Humorous mystery author Cindy Sample has stopped by for a visit from time to time, but she’s never sat down for an interview. Today that changes. Learn more about Cindy and her books at her website.
When did you realize you wanted to write novels?
I discovered Nancy Drew in the first grade and by the time I turned eight, I’d read all of the series. So I decided to use my spelling words one night and dashed off a sixteen-page Nancy Drew sequel. I received an A+ and was hooked. I knew then I wanted to be a mystery author.
How long did it take you to realize your dream of publication?
It took half a century before my next mystery was completed. But technically, it took eight years to write Dying for a Date, the first book in my series, get an agent, then find a publisher.
Are you traditionally published, indie published, or a hybrid author?
My first two books were released by a small publisher that closed shortly before the release of my third book. They gave me my rights back and I decided to try self-publishing which I ended up loving. I like being in control of every aspect of the publishing business, including not releasing a book until it’s ready.
Where do you write?
I stand in front of my laptop which is perched on my kitchen counter. For some reason that works for me. Plus I convince myself that standing in place is a form of exercise. It’s also next to the pantry in case I need culinary inspiration.
Is silence golden, or do you need music to write by? What kind?
I need complete silence. Music is too distracting because I tend to cha-cha around the house once the music begins.
How much of your plots and characters are drawn from real life? From your life in particular?
My character is a single soccer mom at the beginning of the series so she occasionally contends with a few domestic scenes that I might also have encountered. And she is a complete klutz just like I am.
Describe your process for naming your character?
I came up with the name “Laurel” when I was visiting a botanical garden and her last name of “McKay” just magically appeared.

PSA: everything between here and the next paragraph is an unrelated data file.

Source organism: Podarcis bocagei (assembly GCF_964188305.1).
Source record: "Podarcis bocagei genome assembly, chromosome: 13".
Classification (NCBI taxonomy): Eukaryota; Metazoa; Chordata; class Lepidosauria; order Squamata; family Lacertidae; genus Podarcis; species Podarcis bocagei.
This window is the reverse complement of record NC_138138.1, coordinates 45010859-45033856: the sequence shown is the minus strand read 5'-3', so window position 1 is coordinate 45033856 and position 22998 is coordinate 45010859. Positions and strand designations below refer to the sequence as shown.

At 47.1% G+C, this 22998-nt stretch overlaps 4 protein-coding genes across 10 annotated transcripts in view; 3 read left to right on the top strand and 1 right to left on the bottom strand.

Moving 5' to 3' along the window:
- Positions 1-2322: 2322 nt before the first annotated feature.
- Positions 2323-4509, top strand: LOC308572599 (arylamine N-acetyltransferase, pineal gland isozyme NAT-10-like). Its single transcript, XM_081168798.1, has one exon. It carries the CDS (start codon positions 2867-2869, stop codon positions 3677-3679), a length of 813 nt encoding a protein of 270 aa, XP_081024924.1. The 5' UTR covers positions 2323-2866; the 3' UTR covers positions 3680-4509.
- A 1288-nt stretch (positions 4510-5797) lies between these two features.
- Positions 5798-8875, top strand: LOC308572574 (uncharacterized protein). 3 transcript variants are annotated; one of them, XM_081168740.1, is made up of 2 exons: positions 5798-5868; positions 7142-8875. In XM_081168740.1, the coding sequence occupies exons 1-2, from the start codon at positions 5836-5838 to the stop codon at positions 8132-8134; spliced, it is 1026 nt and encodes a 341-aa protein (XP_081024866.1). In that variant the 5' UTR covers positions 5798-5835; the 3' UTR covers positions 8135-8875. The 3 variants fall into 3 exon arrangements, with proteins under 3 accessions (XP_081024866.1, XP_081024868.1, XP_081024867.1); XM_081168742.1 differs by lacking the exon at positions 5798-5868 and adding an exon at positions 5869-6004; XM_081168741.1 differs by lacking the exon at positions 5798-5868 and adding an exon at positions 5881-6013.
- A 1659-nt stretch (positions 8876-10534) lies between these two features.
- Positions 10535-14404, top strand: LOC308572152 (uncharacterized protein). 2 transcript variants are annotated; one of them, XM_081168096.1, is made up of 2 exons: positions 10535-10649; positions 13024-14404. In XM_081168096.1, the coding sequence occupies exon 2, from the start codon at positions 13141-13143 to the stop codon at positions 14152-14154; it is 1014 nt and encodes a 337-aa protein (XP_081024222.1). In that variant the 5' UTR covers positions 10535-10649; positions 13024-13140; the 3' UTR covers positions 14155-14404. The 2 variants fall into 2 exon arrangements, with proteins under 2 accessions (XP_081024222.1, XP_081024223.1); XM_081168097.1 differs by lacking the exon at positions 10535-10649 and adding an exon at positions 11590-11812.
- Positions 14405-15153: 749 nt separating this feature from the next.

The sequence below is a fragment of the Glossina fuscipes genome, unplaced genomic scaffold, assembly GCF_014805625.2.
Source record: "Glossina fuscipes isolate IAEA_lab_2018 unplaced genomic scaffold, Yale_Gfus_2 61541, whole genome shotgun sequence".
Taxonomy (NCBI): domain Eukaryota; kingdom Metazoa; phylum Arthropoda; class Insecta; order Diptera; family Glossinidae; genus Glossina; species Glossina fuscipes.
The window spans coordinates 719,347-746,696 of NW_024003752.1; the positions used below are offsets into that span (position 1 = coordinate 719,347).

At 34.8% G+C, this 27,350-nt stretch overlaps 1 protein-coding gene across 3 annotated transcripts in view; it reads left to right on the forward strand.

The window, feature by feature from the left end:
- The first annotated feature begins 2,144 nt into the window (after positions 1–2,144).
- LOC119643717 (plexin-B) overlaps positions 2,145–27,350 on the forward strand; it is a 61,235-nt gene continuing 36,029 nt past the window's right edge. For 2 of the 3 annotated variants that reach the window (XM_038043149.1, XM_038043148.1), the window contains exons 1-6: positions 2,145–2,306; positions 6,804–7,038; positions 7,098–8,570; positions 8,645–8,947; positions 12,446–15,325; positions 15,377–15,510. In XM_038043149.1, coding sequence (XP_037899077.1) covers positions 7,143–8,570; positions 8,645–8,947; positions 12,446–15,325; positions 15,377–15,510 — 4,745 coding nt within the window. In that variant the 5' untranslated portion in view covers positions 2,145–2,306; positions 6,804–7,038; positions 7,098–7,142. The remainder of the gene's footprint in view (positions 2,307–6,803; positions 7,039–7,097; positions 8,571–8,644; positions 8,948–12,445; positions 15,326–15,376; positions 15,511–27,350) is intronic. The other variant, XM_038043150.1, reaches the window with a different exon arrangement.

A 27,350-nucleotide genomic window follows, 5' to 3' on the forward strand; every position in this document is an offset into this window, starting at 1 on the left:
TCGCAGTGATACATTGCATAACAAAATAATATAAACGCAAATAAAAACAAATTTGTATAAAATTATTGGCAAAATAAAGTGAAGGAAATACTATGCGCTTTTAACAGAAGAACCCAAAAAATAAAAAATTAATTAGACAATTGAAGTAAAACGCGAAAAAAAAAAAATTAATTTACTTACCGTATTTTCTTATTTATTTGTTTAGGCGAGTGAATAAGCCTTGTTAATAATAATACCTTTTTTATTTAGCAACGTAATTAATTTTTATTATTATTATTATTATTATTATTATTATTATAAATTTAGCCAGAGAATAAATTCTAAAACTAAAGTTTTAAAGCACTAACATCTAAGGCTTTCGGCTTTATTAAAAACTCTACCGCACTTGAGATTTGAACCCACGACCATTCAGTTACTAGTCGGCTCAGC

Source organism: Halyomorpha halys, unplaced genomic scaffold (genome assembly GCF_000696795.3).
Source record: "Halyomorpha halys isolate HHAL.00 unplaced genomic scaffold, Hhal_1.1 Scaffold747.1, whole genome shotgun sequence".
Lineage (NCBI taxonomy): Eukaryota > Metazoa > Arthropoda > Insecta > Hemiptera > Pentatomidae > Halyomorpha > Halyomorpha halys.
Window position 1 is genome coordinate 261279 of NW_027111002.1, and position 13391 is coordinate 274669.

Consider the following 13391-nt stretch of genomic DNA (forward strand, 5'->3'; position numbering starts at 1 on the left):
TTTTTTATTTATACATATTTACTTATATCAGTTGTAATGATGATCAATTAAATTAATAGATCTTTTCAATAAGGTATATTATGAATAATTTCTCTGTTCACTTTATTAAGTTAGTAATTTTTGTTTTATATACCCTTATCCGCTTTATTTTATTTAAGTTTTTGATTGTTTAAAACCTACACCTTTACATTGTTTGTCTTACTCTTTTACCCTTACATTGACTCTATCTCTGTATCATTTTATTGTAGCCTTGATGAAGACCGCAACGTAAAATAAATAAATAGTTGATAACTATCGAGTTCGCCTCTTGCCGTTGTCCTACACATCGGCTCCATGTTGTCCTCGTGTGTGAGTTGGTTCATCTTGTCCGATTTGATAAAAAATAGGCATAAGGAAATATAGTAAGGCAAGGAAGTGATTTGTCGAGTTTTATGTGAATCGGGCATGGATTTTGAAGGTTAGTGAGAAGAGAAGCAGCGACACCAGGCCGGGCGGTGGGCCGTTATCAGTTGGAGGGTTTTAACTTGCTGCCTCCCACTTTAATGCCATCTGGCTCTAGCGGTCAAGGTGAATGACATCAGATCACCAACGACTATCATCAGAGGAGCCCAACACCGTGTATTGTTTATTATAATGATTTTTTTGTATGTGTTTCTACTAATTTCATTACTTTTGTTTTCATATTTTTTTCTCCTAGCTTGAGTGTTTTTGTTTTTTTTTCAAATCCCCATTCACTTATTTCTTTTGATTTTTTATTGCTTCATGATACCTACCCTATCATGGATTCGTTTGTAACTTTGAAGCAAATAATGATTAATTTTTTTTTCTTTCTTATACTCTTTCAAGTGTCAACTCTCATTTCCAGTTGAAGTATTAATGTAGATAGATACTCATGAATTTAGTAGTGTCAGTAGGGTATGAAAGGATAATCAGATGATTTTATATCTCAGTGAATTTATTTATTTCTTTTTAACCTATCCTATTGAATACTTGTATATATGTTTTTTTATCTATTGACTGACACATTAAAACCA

Real settings or fictional towns?
I live in the California Gold Country, a beautiful area with historic gold mines, wineries, and apple orchards, close to the Sierra Nevada Mountains. I wanted to profile the town and some of my favorite places, and the town of Placerville loves the publicity.
What’s the quirkiest quirk one of your characters has?
Laurel thinks chocolate has medicinal powers.
What’s your quirkiest quirk?
If you could have written any book (one that someone else has already written,) which one would it be? Why?
The Husband’s Secret or Big Little Lies by Liane Moriarty. Both are brilliant – suspenseful but also witty.
You’re stranded on a deserted island. What are your three must-haves? Chocolate, chardonnay and my Kindle
What was the worst job you’ve ever held?
Typing card catalog cards for three hours every afternoon during college. That had to be the worst library job ever.
Ocean or mountains?
Tough call. It’s a tie!
City girl/guy or country girl/guy?
Complete country girl. I grew up on a farm in Illinois.
What’s on the horizon for you?
I’m currently two-thirds through chemotherapy (yay) so once chemo brain has dissipated I’ll be working on another Laurel McKay mystery. I’d also like to put together a book filled with brief cancer survivor essays that will be heartwarming, helpful and/or humorous. The positive stories I’ve heard from other authors and non-writers really helped me get through this onerous period, and I’d like to be able to share the positivity with others fighting the same battle.
Dying For a Deal
A Laurel McKay Mystery, Book 7
Laurel McKay Hunter is thrilled when she signs up her first client, a friend of her grandmother, for Gold County Investigations, the detective agency she and her husband have recently formed. The case involves a South Lake Tahoe timeshare scam, which is perfect for Laurel, given her financial background.
When the timeshare salesman is found dead, with her grandmother’s fingerprints on the murder weapon, Laurel adds solving the murder to her caseload.
When a second murder occurs, Laurel discovers that this case could have greater depths than the turbulent waters of Lake Tahoe. From the summit of snow-capped Heavenly Valley, a boat race across the lake, and an unexpected dumpster dive, Laurel is determined to catch the killer.